20 September 2015

Wetlands official tour

On Saturday I joined a tour of what will eventually be Walthamstow Wetlands, currently just the reservoirs. At the moment the place is quite freely accessible from 7:00 am until it gets dark, you just pay £1 in the honesty box. You can't cycle, children and dogs are not allowed (plus points unless you own one or the other) and there is only one way in or out, but you can walk around pretty much anywhere on the site. At the moment the place is mainly used by fishermen. Only two people on the tour had ever been there before and I think few people visit just to appreciate the wonderful semi-wild landscape. The Wetlands project is going to change that rather drastically.

Our guide, Rachel from the London Wildlife Trust, met us at the entrance on Ferry Lane and took us on a circular tour, explaining the proposals as we went. The project is a collaboration between Thames Water and the Trust: the reservoirs will remain functional but public access and nature conservation will become more of a priority. It's easy to see there is an inherent conflict there. The conservation side works best if you don't have visitors disturbing the wildlife and trampling vegetation, but public access will do just that, introducing more people, noise and litter. So there will be some new public facilities and defined routes, and various tactics and deterrents to stop people wandering off the beaten track.

The big engine house will become the Marine Engine House Visitor Centre, a cafe and education centre, hopefully more La Delice and less National Trust. The Coppermill engine house will have a lift and viewing platform within the existing Italianate loggia. There will be new entrances on the north side, at Lockwood Way off Blackhorse Lane, and to the south at Coppermill Lane, with a new concrete bicycle / pedestrian path linking the two, all of which is already constructed but won't open until 2017. There must surely be a new zebra crossing to get from one side to the other, because Ferry Lane is impossibly difficult to cross without one. So, a couple of weekend destinations on the edges of the site and a path that won’t be muddy however bad the weather.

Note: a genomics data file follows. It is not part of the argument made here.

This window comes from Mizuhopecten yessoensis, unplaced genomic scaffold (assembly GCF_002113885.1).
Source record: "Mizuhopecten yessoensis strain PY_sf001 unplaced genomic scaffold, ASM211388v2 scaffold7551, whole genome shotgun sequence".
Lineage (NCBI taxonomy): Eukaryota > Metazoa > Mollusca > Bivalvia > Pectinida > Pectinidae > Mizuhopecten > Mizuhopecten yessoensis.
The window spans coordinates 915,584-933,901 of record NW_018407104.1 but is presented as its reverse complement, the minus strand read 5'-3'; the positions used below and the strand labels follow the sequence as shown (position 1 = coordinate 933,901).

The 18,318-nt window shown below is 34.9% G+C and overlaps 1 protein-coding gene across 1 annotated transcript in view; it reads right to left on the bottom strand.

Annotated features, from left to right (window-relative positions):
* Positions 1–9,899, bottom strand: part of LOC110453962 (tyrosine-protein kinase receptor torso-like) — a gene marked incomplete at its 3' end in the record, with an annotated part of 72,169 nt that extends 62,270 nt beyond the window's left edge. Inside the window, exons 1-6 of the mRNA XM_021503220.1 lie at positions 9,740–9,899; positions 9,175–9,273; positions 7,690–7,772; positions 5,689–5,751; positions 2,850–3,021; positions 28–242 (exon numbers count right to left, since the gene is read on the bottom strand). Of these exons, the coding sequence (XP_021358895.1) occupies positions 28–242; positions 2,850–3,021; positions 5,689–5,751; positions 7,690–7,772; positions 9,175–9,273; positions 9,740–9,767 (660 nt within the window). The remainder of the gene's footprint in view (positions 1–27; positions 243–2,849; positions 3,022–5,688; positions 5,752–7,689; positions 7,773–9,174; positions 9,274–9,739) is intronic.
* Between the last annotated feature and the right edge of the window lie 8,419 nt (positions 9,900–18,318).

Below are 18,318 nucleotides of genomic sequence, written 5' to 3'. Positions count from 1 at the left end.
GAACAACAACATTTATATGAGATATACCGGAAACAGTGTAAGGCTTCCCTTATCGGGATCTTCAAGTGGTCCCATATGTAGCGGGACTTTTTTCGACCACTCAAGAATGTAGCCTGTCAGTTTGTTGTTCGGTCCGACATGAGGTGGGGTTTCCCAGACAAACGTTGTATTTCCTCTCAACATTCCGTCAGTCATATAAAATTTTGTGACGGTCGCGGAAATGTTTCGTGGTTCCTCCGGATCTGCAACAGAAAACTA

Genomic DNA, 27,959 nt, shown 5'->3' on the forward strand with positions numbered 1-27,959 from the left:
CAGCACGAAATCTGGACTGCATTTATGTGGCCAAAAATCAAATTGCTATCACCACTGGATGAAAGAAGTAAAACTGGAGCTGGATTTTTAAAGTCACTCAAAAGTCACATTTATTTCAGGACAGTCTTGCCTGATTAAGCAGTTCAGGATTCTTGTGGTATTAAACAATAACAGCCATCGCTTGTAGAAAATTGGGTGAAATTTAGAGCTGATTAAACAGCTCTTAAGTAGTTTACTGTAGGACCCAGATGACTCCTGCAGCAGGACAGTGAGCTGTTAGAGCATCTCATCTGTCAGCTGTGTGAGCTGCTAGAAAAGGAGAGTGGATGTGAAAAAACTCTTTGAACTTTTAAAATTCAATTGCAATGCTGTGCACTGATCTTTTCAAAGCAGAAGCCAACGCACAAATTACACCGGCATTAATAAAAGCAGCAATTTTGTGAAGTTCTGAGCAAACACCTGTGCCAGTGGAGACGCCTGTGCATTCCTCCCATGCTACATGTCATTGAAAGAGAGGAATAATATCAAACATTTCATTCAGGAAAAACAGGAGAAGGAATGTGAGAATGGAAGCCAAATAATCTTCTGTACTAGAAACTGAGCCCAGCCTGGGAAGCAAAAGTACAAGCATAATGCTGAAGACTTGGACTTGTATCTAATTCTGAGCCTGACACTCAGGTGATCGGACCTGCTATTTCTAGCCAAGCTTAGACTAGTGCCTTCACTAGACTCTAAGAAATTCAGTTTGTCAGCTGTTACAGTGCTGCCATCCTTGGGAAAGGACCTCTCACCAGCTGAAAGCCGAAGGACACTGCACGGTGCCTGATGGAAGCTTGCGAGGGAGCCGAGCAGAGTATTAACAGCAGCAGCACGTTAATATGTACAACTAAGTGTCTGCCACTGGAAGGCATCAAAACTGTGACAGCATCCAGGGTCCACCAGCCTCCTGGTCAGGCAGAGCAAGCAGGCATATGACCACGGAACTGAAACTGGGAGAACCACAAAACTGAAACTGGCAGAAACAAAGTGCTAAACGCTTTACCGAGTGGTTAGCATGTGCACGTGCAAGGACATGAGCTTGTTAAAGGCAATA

But unrestricted access will no longer exist, except for the fishermen, who will still be able to camp out and stay there all night on the current basis (twice a month) and maybe the bird watchers will get some special privileges. For the general public, the plan is for the place to open 9 to 5, which places it out of the orbit of anyone working full time, and rules it out as a pleasant and safe cycle commuting route. There will be boardwalks, areas out of bounds, and no doubt litter bins and instructional signs all over the place. Children will be allowed in for the first time, but not dogs. Possibly the main financial driver on the project is education, so the place will be geared towards positive risk assessments for school visits - which does mean they will be able to happen. After five, the birds will be able to breathe a sigh of relief and settle down on their nests peacefully.

Like everyone else, I hardly ever go to the reservoirs, but when I do it's exactly how I want it to be. I expect the new wetlands will be quite pleasant, but can’t help feeling a little sad that the place will change into something tamer, more regulated. Quite honestly I would prefer the functional working landscape and the honesty box.

The new concrete cycle path, going nowhere until it opens in 2017